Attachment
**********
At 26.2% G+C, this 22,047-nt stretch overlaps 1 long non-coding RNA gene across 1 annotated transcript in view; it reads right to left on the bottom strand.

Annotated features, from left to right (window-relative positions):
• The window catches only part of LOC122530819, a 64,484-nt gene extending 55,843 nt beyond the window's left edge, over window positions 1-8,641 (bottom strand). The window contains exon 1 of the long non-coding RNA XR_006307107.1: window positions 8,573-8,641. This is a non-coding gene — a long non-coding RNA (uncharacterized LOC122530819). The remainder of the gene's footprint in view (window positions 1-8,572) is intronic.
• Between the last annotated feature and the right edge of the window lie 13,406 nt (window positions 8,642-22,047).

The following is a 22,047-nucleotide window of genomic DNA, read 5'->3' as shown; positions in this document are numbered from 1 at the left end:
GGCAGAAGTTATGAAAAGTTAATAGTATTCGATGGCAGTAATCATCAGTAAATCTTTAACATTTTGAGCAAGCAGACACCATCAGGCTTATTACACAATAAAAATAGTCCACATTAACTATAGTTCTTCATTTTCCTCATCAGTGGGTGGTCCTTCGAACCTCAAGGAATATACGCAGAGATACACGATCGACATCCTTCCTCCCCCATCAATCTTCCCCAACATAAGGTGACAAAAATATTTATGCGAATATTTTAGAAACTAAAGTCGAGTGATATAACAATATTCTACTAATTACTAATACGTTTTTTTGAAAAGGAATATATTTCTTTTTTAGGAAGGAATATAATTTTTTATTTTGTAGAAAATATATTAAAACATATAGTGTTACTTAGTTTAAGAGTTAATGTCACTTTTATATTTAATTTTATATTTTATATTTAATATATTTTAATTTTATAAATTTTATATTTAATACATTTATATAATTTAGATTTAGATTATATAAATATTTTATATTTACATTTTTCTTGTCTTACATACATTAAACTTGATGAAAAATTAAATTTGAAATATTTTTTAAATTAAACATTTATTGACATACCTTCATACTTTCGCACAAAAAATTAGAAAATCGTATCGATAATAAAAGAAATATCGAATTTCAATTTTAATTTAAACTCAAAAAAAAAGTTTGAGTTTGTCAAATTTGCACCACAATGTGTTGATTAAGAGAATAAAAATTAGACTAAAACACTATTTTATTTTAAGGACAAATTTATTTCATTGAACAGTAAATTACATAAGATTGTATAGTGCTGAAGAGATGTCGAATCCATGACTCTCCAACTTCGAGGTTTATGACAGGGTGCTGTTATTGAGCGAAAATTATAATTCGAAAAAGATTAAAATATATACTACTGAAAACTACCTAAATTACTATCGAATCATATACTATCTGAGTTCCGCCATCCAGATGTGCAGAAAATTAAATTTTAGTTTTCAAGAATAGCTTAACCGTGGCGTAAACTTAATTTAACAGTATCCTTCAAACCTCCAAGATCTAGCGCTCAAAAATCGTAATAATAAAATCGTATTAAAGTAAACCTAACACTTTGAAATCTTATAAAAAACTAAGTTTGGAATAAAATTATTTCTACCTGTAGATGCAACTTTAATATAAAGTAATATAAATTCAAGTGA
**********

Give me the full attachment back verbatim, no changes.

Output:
At 26.2% G+C, this 22,047-nt stretch overlaps 1 long non-coding RNA gene across 1 annotated transcript in view; it reads right to left on the bottom strand.

Annotated features, from left to right (window-relative positions):
• The window catches only part of LOC122530819, a 64,484-nt gene extending 55,843 nt beyond the window's left edge, over window positions 1-8,641 (bottom strand). The window contains exon 1 of the long non-coding RNA XR_006307107.1: window positions 8,573-8,641. This is a non-coding gene — a long non-coding RNA (uncharacterized LOC122530819). The remainder of the gene's footprint in view (window positions 1-8,572) is intronic.
• Between the last annotated feature and the right edge of the window lie 13,406 nt (window positions 8,642-22,047).

The following is a 22,047-nucleotide window of genomic DNA, read 5'->3' as shown; positions in this document are numbered from 1 at the left end:
GGCAGAAGTTATGAAAAGTTAATAGTATTCGATGGCAGTAATCATCAGTAAATCTTTAACATTTTGAGCAAGCAGACACCATCAGGCTTATTACACAATAAAAATAGTCCACATTAACTATAGTTCTTCATTTTCCTCATCAGTGGGTGGTCCTTCGAACCTCAAGGAATATACGCAGAGATACACGATCGACATCCTTCCTCCCCCATCAATCTTCCCCAACATAAGGTGACAAAAATATTTATGCGAATATTTTAGAAACTAAAGTCGAGTGATATAACAATATTCTACTAATTACTAATACGTTTTTTTGAAAAGGAATATATTTCTTTTTTAGGAAGGAATATAATTTTTTATTTTGTAGAAAATATATTAAAACATATAGTGTTACTTAGTTTAAGAGTTAATGTCACTTTTATATTTAATTTTATATTTTATATTTAATATATTTTAATTTTATAAATTTTATATTTAATACATTTATATAATTTAGATTTAGATTATATAAATATTTTATATTTACATTTTTCTTGTCTTACATACATTAAACTTGATGAAAAATTAAATTTGAAATATTTTTTAAATTAAACATTTATTGACATACCTTCATACTTTCGCACAAAAAATTAGAAAATCGTATCGATAATAAAAGAAATATCGAATTTCAATTTTAATTTAAACTCAAAAAAAAAGTTTGAGTTTGTCAAATTTGCACCACAATGTGTTGATTAAGAGAATAAAAATTAGACTAAAACACTATTTTATTTTAAGGACAAATTTATTTCATTGAACAGTAAATTACATAAGATTGTATAGTGCTGAAGAGATGTCGAATCCATGACTCTCCAACTTCGAGGTTTATGACAGGGTGCTGTTATTGAGCGAAAATTATAATTCGAAAAAGATTAAAATATATACTACTGAAAACTACCTAAATTACTATCGAATCATATACTATCTGAGTTCCGCCATCCAGATGTGCAGAAAATTAAATTTTAGTTTTCAAGAATAGCTTAACCGTGGCGTAAACTTAATTTAACAGTATCCTTCAAACCTCCAAGATCTAGCGCTCAAAAATCGTAATAATAAAATCGTATTAAAGTAAACCTAACACTTTGAAATCTTATAAAAAACTAAGTTTGGAATAAAATTATTTCTACCTGTAGATGCAACTTTAATATAAAGTAATATAAATTCAAGTGA